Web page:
Q: How does cultural sustainability fit in with other kinds of sustainability issues—economic, environmental, and societal?
A: Cultural sustainability encompasses all of these pillars of sustainability, and works to raise awareness, to preserve, and to bring necessary change—in many of the same ways. However, each of these areas, when considered alone, misses the important component of people and their relationship to each other and the world around them. We can only effect real global change for the environment, our economic well-being, and the good of society if we understand and build on the strong cultural foundations we already have. Neighborhoods resisting overdevelopment and gentrification, villages facing environmental degradation, ethnic groups confronted with the loss of their traditions or language—none of these groups will be able to come together in common cause to protect what is valuable to them and the world without a new pillar of sustainability that is not so narrowly focused. 

Q: What will I be able to do with my degree?
A: Our degree program, while academically rigorous, is intended for those who wish to go into the world and make real, practical change. Anyone who is interested in careers in activism, community organizing, cultural tourism, intangible cultural heritage management, grassroots activism, policymaking or advocacy, nonprofit administration or communications, writing or storytelling, folklore, service work, teaching, social justice, or other issues affecting the world today can benefit from this degree.

Those currently working in nonprofits, who seek to make a change upward or outward in their careers, will benefit from the tools we offer and from the certification of the master’s degree. Those just out of college, looking for the next big step in their lives, will benefit from entering the job market with a master’s degree in an area that is quickly becoming recognized as essential to the sustainability movement. Our graduates will be future directors of nonprofits, community and labor organizers, communicators and activists, teachers and change agents of all kinds.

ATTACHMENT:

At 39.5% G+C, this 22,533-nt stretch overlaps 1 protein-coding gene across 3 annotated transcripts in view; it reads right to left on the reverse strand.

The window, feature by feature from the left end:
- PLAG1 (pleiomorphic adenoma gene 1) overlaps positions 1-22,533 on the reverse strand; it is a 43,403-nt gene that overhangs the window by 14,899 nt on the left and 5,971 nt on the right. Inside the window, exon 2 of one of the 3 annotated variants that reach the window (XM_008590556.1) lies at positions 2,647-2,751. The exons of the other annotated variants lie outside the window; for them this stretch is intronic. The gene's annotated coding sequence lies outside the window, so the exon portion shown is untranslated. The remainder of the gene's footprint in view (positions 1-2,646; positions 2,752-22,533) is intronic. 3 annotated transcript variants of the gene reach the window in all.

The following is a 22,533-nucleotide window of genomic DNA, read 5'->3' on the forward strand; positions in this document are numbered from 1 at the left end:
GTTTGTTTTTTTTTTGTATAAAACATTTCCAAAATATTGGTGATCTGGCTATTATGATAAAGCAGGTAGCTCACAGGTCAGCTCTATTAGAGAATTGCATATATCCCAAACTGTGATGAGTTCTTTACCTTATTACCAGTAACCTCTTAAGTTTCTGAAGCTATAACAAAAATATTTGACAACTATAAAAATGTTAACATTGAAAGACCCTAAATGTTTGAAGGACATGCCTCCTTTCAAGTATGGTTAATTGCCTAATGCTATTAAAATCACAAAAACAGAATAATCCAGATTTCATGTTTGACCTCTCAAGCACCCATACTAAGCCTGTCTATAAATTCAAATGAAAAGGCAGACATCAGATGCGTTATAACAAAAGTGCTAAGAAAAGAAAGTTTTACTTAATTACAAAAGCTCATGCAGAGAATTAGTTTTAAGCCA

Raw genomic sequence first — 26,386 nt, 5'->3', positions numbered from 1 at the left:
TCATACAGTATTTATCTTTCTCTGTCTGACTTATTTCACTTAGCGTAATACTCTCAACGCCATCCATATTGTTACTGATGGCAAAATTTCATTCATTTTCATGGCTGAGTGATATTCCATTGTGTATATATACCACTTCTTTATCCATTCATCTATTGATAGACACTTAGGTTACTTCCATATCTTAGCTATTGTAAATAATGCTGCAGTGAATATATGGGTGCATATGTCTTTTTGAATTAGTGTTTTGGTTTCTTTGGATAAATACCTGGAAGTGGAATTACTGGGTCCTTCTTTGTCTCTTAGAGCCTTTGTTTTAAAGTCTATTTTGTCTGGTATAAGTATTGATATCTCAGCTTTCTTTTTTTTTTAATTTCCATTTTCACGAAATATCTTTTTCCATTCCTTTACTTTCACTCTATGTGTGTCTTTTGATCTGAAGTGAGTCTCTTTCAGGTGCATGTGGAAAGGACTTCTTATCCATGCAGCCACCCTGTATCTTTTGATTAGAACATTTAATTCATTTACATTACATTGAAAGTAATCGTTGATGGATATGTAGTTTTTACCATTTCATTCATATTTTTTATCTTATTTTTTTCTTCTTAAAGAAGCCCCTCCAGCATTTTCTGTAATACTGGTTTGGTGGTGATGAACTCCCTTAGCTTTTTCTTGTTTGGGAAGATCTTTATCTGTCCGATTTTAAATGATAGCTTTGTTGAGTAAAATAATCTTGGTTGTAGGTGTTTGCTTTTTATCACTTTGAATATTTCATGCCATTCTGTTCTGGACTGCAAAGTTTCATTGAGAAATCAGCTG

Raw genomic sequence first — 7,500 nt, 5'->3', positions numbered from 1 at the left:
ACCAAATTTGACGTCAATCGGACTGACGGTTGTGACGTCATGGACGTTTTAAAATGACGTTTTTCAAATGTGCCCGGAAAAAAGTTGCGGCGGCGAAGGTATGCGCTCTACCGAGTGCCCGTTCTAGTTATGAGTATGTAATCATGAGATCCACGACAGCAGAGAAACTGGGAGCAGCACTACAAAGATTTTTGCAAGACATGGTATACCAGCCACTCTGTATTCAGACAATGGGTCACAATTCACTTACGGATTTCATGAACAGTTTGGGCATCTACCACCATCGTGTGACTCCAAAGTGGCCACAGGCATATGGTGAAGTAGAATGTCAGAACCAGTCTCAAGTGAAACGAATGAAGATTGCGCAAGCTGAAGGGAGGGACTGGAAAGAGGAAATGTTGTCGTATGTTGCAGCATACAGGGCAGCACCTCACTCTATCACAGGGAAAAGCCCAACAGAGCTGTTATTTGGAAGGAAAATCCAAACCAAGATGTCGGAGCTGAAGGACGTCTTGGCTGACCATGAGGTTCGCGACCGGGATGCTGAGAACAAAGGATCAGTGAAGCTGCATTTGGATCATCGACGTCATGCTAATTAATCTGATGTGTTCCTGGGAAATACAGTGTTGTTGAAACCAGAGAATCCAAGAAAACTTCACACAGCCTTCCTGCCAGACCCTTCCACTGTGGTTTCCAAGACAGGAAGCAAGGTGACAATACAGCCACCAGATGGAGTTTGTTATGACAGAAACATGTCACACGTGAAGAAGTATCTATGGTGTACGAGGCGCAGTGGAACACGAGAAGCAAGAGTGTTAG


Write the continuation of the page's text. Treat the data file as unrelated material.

Q: Where is Goucher, and what is the campus like?
A: Goucher is an independent, selective, coeducational liberal arts college located on 287 beautiful acres just north of the city of Baltimore.  Goucher enrolls more than 1,400 undergraduate and 900 graduate students. It was founded in 1885 and is accredited by the Middle States Association of Colleges and Schools.  Goucher offers a wide variety of undergraduate majors, and all undergraduates are required to participate in at least one international study program, testing and enhancing classroom learning through real, firsthand experience in the world. 

Graduate programs based on Goucher’s undergraduate strengths and institutional mission include the same close interaction with faculty that is a cornerstone of a Goucher education.  Goucher’s strong belief in the importance of staying connected to the world outside campus through community action, intercultural awareness, and international exploration is in clear evidence throughout the curriculum of our Master of Arts in Cultural Sustainability program.